Ever consider having a beachside retirement travel adventure someplace a little off the beaten path? Mike Cliffe-Jones is a British citizen, but he has lived in Lanzarote, The Canary Islands for 15 years and he wrote this post to give us an idea of what life is like and what it costs. Mike runs the website Lanzarote Information – an English language web portal which offers tourist information about the island.
If you are interested in seeing what it costs to live in more cities, or interested in doing a guest post yourself see: “What Does it Cost to Live in?”
The Canary Islands are a group of seven islands, just off the Saharan coast of Africa, which belong to Spain. Nominally part of Europe, they are well over 1,000 miles from the southernmost part of that continent, and they enjoy a special economic and duty free status. The islands are mainly reliant on tourism for their income, attracting around 1.8 million tourist per year to enjoy what is often described as the world’s best all year round climate.
Property and Travel
There’s a wide range of property for rental on the islands, with a one bedroom apartment ranging from $400 USD per month in large towns and rural areas to $500 USD in resort areas. The latter will almost always have the benefit of a communal swimming pool. Larger 3 bedroom properties will rent at about $900 to $1300, and larger resort properties will usually have a private pool. Electricity charges go from $60 USD at the lower end, rising considerably for larger properties with air conditioning and a pool pump.
A litre of gasoline is currently $1.13 USD, with diesel about 5 cents cheaper per litre. Taxi transport is a little below average for Europe, allow just over $1 USD per kilometre, and there are good bus services, with most journeys costing around $4 USD.
Food shopping is on a par with most of Europe, although as almost everything is imported, the choice is limited. For a couple, eating well, you’ll be spending about $140 USD a week, and you’ll pay a slight premium if you are buying in the smaller shops in the holiday resorts, as opposed to the larger supermarkets in the main towns. Alcohol is cheap, thanks to the duty free status – a bottle of local beer is about $1.20 USD, cheap wine is under $2 USD a bottle and a good wine is around $6 USD. Litre bottles of local Gin and Rum can be bought for about $8 USD, and even premium brands are no more than $17 USD.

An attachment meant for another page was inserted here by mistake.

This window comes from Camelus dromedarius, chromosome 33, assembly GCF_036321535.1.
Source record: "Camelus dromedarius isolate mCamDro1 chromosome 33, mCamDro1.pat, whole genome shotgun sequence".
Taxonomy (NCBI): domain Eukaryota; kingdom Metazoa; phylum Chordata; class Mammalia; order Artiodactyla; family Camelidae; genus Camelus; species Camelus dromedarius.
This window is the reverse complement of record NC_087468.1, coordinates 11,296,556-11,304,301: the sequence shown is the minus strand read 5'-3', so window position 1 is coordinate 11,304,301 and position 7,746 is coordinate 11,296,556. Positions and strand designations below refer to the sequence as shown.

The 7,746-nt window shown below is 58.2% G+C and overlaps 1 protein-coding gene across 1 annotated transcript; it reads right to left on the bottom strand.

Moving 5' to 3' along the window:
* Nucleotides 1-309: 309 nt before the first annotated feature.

The Atlantic waters that surround the islands provide a huge array of fabulous, healthy and inexpensive fish.
Cooking at home is the best way to keep costs down, and focusing on local produce will do so even further. Locally grown vegetables include potatoes, several types of bean, onions and various other root vegetables. There’s a wide range of fruit, and the local pork is exceptional. The Atlantic waters that surround the islands provide a huge array of fabulous, healthy and inexpensive fish.
Tap water can be drunk, but as it’s desalinated, the taste isn’t great, so most people buy bottled mineral water at about $2 USD for 5 litres.
Eating out varies considerably. In the resort areas, there’s a huge choice of international cuisine, and you can pay anything from $20 USD to $40 USD a head. But visit the towns and villages outside the resorts and you’ll find astonishing value for money, with tapas dishes starting at $1.20, and many places offering a “Menu del dia” with three course and a beer or wine for just $11 USD. Look out for “Sociedades” in every village – these are family run bars which offer great food at very low prices.
Duty Free Goods
Once again, thanks to the lack of duty on luxury goods, perfumes, cosmetics, cameras and jewellery are all much cheaper than on the mainland of Europe, and many people come to the islands specifically to buy those things. Cigarettes and cigars are incredibly cheap – you can buy 200 of the former for as little as $7 USD.
Several of the major European retailers have clothes shops on the islands, and prices of most clothing is on a par with Europe – Levi’s Jeans are $50 USD, a surf style T Shirt is about $17.
All the islands have markets – some are pure food and craft markets, but many have huge tourist markets. The largest is at Teguise in Lanzarote every Sunday, where there are several hundred stalls, offering local produce, designer goods (many fakes!), clothing, aloe vera products, bed and table linen and many more interesting and unusual items. There are bargains to be had, but you must negotiate! The farmer’s markets are fabulous for buying the freshest local produce direct from the farmers at bargain prices.
If you like to drink and smoke, then The Canary Islands will save you a fortune! For those of us who don’t, the overall living costs are on a par with most Western countries. If I were to plan to live here for a month, I’d budget $1300 USD– that would get me a reasonable apartment, cover my food shopping and bills and leave me enough to enjoy a few trips out.